Bankruptcy and Divorce: Which Comes First?

Financial problems can sometimes lead to divorce. Other times, the divorce itself can cause financial problems which lead to bankruptcy. It is a very fact-specific determination whether to file for bankruptcy first and then divorce, or to file for divorce first and then file for bankruptcy. The following is an overview of some of the main considerations involved in the timing of the divorce/bankruptcy equation.
One school of thought is to file for bankruptcy first to eliminate the debt, and then file for divorce. When both parties to the marriage have a large amount of debt, eliminating the debts in bankruptcy would help to avoid a potentially long and expensive process in the family court to determine which party should pay which debts. Another issue is that debts assigned pursuant to the Judgment of Divorce are not dischargeable in a Chapter 7 bankruptcy. However, you can file a Chapter 13 bankruptcy to resolve such debts. So an important consideration is whether you will be filing a Chapter 7 bankruptcy or a Chapter 13 bankruptcy. See my article entitled, “The Difference Between Chapter 7 and Chapter 13 Bankruptcy, and Which Chapter is Right For You.”
In bankruptcy, how much equity you have in your residence can be an issue. For example, if the residence has $40,000 worth of equity and both spouses are on the deed to the residence, each spouse has a real property exemption of up to $23,675.00. In that case, each spouse could protect $20,000 worth of the equity, and the residence would be protected from liquidation by the Bankruptcy Trustee. In that case, filing for bankruptcy while still married and while the property is still in both parties’ names would allow them to protect the equity from the bankruptcy Trustee. Conversely, assume the divorce came first and the property was awarded to one of the parties who subsequently filed for bankruptcy. In that event the party awarded the house may not be able to protect all the equity. For more information on how to protect the equity in your residence, please see my article entitled, “Will I Lose My Property and My Possessions If I File for Bankruptcy? – Part 1.”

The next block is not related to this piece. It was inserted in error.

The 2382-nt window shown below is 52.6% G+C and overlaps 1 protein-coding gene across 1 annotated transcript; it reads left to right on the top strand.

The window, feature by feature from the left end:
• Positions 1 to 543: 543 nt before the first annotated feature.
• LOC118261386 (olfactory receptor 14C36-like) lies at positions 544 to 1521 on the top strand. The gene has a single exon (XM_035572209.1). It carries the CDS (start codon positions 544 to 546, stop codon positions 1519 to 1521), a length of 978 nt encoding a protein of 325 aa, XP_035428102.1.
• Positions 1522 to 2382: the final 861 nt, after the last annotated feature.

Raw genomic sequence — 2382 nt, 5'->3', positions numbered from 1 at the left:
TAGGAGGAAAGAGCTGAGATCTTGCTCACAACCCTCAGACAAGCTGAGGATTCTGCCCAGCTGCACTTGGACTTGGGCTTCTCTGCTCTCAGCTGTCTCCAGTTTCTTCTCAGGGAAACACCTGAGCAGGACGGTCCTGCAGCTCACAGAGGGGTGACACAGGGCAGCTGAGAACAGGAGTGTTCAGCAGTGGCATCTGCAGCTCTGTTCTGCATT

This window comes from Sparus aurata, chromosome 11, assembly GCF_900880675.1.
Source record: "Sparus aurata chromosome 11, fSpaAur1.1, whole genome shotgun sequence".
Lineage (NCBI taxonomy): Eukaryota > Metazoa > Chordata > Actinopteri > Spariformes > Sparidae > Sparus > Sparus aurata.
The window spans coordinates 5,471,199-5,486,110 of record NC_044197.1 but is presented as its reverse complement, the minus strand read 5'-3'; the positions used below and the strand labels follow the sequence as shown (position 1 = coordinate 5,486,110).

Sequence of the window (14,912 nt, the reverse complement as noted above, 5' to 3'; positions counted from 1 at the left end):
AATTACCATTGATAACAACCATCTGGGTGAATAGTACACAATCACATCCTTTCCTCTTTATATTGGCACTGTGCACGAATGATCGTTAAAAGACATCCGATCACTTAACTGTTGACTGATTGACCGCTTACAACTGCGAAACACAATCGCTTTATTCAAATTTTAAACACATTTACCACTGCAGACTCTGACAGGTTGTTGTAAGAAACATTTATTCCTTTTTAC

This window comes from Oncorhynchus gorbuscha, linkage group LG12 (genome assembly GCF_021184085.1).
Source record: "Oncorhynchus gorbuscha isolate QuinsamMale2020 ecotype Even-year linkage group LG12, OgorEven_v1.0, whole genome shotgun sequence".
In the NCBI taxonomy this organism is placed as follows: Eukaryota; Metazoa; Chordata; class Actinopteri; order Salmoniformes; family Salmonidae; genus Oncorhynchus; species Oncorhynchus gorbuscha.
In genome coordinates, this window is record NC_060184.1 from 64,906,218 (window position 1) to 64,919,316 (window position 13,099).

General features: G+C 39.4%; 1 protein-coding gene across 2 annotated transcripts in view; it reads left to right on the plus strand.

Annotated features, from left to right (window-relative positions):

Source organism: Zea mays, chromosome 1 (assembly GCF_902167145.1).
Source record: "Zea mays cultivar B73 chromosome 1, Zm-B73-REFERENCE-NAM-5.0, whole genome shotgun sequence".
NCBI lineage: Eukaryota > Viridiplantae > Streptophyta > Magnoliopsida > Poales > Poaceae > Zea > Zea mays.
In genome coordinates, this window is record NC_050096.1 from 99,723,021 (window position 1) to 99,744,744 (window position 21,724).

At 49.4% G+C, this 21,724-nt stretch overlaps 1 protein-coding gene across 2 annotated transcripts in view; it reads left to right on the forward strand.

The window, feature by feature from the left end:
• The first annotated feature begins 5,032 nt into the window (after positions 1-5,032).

Sometimes life does not care what your plans are. Even if it would be best to process the divorce first and then proceed to file for bankruptcy, you may decide to file the bankruptcy first if there is an impending foreclosure sale and you wish to save your home. Stopping the foreclosure sale is a critical issue. Prior to the foreclosure sale you have to pay what you are behind, plus fees and interest. If you do that, there will not be a foreclosure sale. If you do not catch up on the mortgage and the foreclosure sale is held, you have a six month redemption period if you remain in the property. But redemption means that by the end of that six month period you must pay the entire amount owing under the mortgage, not just what you were behind. I have never personally seen someone fail to catch up on the mortgage but then redeem the property after the sale and remain in the home. If a bankruptcy is filed prior to the scheduled foreclosure sale, it will stop the sale. A chapter 13 bankruptcy would allow you to catch up on the mortgage payments over three to five years rather than a matter of days or weeks like the mortgage company is demanding and there would be no foreclosure sale.
Of course, this all depends upon the cooperation to the other party to the upcoming divorce. You cannot keep the other party from filing individually for bankruptcy even if numerically it makes sense to process the divorce first. You also cannot keep the other party from filing for divorce even if it would make sense to file a bankruptcy first. If the other party is not likely to retain the marital home he or she may not care whether you can later protect the property from a bankruptcy Trustee. The other party may have little to no debt in his or her name. A party who has no personal stake in the outcome of a bankruptcy in the form of a discharge of debt is somewhat less likely to cooperate in the timing of the divorce/bankruptcy equation.
The above information is a general overview and is not intended to be used as legal advice. The Law Offices of Joumana Kayrouz has a number of attorneys each of whom specialize in a different area of the law. If you are considering filing for bankruptcy and/or divorce, the best thing to do is call our office at 248-557-3645 and schedule a free consultation so you can receive advice which is tailored to your unique financial and family circumstances.
By: Michael Benkstein, Esq.
Managing Attorney, Bankruptcy Department
The Law Offices of Joumana Kayrouz, PLLC

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